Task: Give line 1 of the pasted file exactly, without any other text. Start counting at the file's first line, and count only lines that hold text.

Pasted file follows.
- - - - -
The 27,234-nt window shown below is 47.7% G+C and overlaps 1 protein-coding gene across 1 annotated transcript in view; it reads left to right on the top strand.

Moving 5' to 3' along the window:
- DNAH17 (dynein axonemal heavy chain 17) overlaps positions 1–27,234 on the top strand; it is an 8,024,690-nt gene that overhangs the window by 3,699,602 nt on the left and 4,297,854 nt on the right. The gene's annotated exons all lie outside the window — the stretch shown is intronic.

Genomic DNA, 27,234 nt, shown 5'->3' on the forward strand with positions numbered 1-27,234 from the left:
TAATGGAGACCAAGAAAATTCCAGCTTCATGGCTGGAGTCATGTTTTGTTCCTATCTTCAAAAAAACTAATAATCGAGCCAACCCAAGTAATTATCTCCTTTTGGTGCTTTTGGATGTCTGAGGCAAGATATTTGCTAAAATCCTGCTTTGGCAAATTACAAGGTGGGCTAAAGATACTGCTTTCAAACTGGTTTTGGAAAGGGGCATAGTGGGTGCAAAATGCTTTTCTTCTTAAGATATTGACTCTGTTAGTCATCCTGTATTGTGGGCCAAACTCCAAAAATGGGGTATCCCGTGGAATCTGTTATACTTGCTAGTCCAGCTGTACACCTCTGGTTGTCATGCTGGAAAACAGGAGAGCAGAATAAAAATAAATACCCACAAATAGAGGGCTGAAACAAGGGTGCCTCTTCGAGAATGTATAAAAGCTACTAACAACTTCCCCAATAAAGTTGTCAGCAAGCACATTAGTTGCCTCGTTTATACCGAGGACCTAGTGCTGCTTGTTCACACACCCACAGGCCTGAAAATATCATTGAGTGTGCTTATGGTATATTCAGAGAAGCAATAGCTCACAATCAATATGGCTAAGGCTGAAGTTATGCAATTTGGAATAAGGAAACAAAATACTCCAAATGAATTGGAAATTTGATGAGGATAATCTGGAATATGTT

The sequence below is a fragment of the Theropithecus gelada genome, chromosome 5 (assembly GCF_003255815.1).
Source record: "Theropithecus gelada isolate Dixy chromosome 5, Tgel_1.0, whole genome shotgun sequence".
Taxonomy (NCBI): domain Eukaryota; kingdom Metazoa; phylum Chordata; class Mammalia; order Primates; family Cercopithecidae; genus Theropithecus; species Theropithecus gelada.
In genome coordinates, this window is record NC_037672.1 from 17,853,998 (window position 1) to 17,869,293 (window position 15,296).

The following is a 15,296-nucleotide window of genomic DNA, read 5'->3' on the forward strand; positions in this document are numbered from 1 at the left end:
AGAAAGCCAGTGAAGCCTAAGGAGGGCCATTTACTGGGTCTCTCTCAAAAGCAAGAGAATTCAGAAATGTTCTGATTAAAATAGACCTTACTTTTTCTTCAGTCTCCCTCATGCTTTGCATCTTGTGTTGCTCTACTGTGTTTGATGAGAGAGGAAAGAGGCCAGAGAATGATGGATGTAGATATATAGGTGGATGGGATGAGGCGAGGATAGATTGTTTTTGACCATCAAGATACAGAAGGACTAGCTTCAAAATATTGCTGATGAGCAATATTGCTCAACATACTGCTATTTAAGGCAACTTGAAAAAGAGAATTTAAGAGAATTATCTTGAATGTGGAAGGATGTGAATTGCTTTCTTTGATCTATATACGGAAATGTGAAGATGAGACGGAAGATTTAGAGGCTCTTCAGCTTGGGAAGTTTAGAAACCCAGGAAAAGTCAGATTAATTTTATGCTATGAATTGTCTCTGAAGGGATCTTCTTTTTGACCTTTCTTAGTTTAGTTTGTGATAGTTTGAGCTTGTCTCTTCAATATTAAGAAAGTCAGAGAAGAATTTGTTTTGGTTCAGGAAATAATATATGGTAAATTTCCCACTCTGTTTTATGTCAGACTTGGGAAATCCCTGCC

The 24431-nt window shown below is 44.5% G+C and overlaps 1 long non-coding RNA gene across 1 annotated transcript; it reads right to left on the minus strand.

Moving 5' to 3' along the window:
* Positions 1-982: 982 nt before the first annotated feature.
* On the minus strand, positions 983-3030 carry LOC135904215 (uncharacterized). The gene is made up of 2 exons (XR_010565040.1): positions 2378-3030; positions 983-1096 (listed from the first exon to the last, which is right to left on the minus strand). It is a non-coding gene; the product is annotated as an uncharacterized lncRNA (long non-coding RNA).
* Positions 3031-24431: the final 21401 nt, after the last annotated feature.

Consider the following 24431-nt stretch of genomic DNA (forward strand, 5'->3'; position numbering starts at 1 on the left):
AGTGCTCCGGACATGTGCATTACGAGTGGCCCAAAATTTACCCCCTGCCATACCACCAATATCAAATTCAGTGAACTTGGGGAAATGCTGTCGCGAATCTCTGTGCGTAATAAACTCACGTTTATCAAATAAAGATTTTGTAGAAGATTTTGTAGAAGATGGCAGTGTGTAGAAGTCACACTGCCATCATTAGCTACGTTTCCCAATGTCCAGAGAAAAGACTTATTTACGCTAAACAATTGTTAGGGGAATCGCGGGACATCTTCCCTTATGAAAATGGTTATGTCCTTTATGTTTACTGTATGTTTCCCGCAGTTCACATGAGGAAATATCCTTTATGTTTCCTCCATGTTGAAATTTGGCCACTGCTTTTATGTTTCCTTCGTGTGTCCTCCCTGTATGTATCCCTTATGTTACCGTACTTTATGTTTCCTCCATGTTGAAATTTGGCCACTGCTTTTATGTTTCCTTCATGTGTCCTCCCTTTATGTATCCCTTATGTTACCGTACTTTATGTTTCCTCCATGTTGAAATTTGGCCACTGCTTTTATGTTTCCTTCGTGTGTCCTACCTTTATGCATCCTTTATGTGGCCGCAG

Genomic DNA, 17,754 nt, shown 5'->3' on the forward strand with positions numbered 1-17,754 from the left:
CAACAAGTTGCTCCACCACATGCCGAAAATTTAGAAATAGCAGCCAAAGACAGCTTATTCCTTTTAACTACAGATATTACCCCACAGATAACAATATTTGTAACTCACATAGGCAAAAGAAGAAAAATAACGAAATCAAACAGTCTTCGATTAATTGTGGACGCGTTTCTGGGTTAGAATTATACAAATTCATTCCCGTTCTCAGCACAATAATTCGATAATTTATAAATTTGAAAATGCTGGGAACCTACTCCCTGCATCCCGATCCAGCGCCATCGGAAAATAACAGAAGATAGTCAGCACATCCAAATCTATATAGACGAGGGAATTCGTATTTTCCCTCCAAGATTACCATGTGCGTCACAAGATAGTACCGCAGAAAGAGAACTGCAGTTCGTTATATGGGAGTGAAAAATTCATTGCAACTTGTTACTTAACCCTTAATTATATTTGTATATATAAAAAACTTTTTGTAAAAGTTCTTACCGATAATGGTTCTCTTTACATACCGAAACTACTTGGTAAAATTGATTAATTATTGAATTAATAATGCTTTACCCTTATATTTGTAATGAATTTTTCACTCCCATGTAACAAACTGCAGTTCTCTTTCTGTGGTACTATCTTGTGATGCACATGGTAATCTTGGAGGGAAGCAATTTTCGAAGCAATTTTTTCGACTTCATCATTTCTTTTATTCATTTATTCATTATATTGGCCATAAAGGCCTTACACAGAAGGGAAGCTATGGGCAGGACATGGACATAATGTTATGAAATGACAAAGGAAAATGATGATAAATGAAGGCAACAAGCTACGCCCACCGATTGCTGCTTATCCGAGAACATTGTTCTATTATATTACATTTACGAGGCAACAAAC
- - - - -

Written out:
The 27,234-nt window shown below is 47.7% G+C and overlaps 1 protein-coding gene across 1 annotated transcript in view; it reads left to right on the top strand.